"TV Noir" celebrates the tarnish on television's golden years
FILM One of the longest and most unsung stretches of film noir's half life as an enduring aesthetic sensibility has played out on television. From such former Nick at Night staples as Dragnet and Alfred Hitchcock Presents, to The Twilight Zone, to the neo-noir of Twin Peaks, and more recently, AMC's drama The Killing, TV has long been home to those lawbreakers, revenge-seekers, and poor souls tormented by unexplained phenomena and sinister plots who once populated the black and white cinematic pulp of the 1940s.
In fact, Hollywood's fingerprints are all over "TV Noir," a highly detailed survey of the various types of malfeasance and mystery one could find on television sets during the medium's golden age. The series' seven nights of double bills, which kick off at the Roxie Fri/30, are packed with small screen rarities that frequently feature big Hollywood names (or soon-to-be big names) behind or in front of the camera for episodes of now forgotten shows with catchy titles such as Suspense, Danger, Checkmate, and Tales of Tomorrow.
Series curator and Roxie resident noir expert Elliot Lavine has dug deep, unearthing such treasures as Blake Edwards' unsold 1954 pilot for Mike Hammer, a series that was to be based on Mickey Spillane's famous hard-boiled detective, which screens opening night. Things get more highbrow with Saturday night's showcase of "Great Directors." The aforementioned Hitch is present, directing and producing the tense Cornell Woolrich-inspired "Four O'Clock" from his program Suspicion, which stars E.G. Marshall as a clockmaker who becomes the unwilling victim of his plot to blow up the wife he thinks is cheating on him. I doubt you will squirm through a tenser five minutes than during the episode's penultimate scene, which showcases Hitchcock's uncanny ability to manipulate the viewer's emotions through editing. Also of note is 1951 Danger episode "The System," an early scorcher by a pre-Hollywood Sidney Lumet, who directs a terrific Eli Wallach.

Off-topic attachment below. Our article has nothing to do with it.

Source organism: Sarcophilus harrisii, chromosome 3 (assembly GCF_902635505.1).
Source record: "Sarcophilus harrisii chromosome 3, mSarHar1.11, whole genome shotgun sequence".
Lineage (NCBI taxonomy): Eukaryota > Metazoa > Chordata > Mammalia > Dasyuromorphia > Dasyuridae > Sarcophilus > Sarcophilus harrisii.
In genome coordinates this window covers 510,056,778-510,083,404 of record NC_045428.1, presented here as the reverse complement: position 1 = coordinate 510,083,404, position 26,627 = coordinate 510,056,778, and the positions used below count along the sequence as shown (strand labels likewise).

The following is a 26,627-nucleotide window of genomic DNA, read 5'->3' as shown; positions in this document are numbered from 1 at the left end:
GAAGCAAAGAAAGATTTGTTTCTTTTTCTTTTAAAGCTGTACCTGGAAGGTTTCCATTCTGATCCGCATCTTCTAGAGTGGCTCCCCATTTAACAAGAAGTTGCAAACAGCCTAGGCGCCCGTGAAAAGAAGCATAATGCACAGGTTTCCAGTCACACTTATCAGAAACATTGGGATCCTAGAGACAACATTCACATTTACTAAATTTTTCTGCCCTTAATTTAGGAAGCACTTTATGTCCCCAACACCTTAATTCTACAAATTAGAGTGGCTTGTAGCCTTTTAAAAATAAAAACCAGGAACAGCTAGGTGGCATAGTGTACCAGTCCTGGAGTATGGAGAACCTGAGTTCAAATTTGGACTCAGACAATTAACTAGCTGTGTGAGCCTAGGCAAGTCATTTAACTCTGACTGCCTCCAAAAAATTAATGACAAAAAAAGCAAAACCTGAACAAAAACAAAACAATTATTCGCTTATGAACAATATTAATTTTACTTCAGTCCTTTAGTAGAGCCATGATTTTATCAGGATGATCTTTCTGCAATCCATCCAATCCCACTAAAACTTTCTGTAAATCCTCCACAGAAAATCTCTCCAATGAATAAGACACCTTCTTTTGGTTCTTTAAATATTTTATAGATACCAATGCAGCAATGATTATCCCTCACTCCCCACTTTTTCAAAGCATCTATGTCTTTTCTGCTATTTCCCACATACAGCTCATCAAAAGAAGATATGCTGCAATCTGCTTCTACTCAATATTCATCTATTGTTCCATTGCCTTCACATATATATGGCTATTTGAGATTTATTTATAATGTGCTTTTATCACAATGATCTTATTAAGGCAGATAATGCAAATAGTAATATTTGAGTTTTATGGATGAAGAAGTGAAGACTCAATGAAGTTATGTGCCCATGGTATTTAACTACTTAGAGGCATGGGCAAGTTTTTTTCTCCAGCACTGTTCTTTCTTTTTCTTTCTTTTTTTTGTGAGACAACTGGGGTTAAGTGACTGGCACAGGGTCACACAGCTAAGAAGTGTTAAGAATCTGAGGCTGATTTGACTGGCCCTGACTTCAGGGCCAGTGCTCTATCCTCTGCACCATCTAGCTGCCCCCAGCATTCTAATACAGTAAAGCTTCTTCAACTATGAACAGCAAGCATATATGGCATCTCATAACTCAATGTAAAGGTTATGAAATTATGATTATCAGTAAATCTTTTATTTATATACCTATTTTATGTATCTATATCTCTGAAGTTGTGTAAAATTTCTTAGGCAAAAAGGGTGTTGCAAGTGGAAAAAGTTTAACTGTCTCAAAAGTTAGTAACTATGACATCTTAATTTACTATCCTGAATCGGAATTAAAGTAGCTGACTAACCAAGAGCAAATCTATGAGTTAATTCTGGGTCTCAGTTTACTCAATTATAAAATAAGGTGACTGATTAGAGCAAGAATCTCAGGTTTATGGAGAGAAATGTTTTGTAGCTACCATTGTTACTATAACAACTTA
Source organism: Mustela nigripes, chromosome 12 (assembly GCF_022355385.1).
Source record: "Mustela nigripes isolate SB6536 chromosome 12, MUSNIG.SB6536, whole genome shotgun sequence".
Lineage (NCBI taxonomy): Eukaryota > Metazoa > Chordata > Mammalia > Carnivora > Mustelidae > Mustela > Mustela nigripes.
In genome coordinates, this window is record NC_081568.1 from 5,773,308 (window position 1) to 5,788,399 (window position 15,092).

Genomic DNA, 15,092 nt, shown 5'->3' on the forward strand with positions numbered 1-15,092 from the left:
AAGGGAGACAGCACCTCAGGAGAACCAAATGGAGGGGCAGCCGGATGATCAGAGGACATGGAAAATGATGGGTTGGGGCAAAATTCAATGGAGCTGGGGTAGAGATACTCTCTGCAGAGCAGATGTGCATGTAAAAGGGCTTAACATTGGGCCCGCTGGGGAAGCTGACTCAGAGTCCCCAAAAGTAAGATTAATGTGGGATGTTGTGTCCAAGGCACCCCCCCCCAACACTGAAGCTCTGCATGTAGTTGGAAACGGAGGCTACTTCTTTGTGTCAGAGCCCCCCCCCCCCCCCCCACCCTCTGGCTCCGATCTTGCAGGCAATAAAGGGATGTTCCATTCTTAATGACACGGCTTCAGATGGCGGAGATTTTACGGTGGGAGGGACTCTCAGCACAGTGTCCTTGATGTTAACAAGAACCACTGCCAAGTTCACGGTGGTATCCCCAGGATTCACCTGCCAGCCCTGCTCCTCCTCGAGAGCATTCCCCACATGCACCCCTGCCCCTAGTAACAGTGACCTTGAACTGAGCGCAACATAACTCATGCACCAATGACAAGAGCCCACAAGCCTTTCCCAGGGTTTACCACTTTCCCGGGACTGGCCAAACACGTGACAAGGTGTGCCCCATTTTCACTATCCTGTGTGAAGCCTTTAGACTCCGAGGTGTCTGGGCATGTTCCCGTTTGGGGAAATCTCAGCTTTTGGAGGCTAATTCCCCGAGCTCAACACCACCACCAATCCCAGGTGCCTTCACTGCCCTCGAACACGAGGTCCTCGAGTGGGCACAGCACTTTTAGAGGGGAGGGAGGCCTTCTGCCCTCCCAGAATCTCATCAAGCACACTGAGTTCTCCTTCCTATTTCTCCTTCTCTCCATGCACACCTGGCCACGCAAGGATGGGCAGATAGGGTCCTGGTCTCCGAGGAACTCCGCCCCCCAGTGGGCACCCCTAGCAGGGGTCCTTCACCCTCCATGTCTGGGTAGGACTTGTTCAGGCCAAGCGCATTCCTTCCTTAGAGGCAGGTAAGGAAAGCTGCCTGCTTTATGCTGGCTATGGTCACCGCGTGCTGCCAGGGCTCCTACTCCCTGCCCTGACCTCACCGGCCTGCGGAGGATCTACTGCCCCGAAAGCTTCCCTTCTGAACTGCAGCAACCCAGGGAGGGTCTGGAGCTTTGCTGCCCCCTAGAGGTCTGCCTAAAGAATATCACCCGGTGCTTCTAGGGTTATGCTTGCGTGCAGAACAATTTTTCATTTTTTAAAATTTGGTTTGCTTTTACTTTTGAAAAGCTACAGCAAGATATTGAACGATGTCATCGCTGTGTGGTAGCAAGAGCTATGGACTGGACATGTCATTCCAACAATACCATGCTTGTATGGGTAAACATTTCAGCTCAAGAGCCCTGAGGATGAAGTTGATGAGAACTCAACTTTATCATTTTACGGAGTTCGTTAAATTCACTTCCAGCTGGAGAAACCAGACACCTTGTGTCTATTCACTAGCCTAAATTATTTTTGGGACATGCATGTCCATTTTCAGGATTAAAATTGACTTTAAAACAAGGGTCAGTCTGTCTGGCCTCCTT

Of course, a survey of the darker side of the small screen would be incomplete without Rod Serling. Serling, who had catapulted his TV career with Kraft Television Theater's live 1955 live broadcast of his screenplay Patterns, was in high demand and turning out top quality work pre-Twilight Zone, as evinced by the John Frankenheimer-directed 1958 episode of Playhouse 90, "A Town Has Turned to Dust," which confronts racial prejudice in a poor, drought-ridden town in a way that Mad Men really has yet to do.
Like "A Town," the other two Serling-scripted episodes in "TV Noir," "Nightmare at Ground Zero" (a live drama from 1953) and "The Arena" (1956, from Studio One), hold up a cracked mirror to their times, reflecting growing anxieties over nuclear annihilation and the gradual erosion of the established political order.
These themes are given a less refined treatment in some of Lavine's campier sci-fi selections showcased on Tuesday and Wednesday nights, in which extraterrestrial is more often than not an anagram for communist. Although, the 1958 pilot for Now is Tomorrow offers a more psychologically taut portrayal of the men entrusted to push "the button," which is paired with the odd Edward R. Murrow-hosted docu-drama "The Night America Trembled" (1957, from Studio One) — a recreation of the night of Orson Welles' infamous radio broadcast of War of the Worlds with a cameo by Welles himself. Five years later America would face down the threat of annihilation via broadcast during the Cuban Missile Crisis.
"TV Noir" also packs in a few outliers that aren't to be missed. In the 1954 episode "Bond of Hate," from British series The Vise, a bitter married couple realize their only recourse is to kill each other. Pamela Abbott's performance as the harpy-like wife stands next to the late Ann Savage's turn as the powder keg hitcher in Detour (1945) as an example of how to completely own nearly every second of screen time. Another must-see is the bizarre quiz show, The Plot Thickens (1963); it features an older, but still randy Groucho Marx as part of an "expert" panel that attempts to solve a short whodunit penned by Robert Bloch of Psycho fame. It even had its own mascot: a black cat named Lucifer, which guests were instructed to pass around for good luck. Also of note: television's early years were also the golden age of sponsorship, and many of episodes in "TV Noir" include each show's original commercials — including a very young Mike Wallace shilling for Revlon lipstick.
Sept. 30-Oct. 6
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